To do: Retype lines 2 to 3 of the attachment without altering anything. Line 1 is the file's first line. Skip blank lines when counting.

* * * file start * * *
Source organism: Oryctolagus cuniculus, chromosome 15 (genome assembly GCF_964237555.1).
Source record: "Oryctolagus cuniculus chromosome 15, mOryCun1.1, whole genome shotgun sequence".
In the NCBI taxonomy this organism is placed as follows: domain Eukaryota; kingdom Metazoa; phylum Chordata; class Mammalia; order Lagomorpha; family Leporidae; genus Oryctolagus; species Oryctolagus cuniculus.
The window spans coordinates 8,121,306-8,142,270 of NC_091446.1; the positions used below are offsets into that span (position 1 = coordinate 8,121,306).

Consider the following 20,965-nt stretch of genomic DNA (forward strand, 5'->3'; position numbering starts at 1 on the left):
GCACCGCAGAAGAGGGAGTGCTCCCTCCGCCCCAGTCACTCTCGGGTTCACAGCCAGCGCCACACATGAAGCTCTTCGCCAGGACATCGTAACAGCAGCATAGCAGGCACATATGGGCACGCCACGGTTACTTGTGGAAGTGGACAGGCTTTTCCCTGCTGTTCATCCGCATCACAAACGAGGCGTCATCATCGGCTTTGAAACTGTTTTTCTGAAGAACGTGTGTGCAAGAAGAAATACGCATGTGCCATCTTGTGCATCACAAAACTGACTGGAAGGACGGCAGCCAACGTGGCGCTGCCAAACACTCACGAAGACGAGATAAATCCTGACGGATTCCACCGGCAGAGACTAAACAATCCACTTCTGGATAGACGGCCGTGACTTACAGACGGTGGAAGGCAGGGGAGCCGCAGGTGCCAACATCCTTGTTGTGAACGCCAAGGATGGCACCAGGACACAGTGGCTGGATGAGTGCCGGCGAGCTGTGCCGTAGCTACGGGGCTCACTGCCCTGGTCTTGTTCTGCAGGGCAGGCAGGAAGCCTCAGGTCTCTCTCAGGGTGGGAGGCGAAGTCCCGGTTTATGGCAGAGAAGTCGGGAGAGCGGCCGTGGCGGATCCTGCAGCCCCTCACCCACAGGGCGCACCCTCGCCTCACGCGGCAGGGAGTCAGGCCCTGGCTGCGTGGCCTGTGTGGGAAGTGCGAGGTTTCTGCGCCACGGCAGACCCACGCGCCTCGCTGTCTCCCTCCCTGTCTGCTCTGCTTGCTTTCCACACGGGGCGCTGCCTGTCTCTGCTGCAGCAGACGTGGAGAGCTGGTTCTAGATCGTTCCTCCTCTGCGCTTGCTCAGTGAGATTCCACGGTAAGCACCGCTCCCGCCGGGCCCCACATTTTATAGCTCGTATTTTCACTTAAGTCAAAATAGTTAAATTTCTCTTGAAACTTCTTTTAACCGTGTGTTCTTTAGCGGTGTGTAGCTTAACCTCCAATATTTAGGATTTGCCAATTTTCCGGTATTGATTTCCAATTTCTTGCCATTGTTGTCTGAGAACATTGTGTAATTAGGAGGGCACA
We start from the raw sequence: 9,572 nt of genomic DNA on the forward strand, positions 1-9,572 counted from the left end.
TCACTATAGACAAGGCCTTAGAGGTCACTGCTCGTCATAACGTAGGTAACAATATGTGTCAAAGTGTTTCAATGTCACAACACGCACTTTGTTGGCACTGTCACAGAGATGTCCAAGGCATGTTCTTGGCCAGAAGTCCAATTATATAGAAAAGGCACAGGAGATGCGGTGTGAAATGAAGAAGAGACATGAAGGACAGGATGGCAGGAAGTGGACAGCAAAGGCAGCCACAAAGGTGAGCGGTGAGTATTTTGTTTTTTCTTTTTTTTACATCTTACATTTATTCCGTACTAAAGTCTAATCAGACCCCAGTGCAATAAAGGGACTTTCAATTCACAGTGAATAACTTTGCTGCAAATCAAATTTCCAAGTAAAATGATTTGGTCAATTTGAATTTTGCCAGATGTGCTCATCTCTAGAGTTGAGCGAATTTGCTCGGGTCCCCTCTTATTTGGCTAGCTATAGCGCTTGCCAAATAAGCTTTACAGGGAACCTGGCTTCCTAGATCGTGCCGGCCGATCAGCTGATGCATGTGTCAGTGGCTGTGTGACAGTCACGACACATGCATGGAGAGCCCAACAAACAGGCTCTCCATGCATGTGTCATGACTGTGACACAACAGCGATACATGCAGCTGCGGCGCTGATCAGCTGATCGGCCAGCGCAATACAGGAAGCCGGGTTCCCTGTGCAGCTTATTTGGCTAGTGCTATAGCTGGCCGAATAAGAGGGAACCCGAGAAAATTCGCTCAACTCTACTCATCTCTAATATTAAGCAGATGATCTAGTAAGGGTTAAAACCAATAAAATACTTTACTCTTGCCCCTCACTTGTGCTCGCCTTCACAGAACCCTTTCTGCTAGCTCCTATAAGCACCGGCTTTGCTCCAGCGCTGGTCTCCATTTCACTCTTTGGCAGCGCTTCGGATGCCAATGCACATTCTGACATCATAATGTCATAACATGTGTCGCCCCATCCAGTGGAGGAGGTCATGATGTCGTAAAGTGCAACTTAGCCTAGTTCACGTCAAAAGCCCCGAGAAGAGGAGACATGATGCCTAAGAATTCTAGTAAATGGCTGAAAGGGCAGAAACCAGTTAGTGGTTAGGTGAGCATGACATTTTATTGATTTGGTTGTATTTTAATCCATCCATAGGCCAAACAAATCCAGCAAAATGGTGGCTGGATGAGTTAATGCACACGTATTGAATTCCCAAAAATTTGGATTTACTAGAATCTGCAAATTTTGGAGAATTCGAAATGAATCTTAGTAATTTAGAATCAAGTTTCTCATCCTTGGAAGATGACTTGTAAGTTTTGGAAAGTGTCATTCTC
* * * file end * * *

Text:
Source record: "Oryctolagus cuniculus chromosome 15, mOryCun1.1, whole genome shotgun sequence".
In the NCBI taxonomy this organism is placed as follows: domain Eukaryota; kingdom Metazoa; phylum Chordata; class Mammalia; order Lagomorpha; family Leporidae; genus Oryctolagus; species Oryctolagus cuniculus.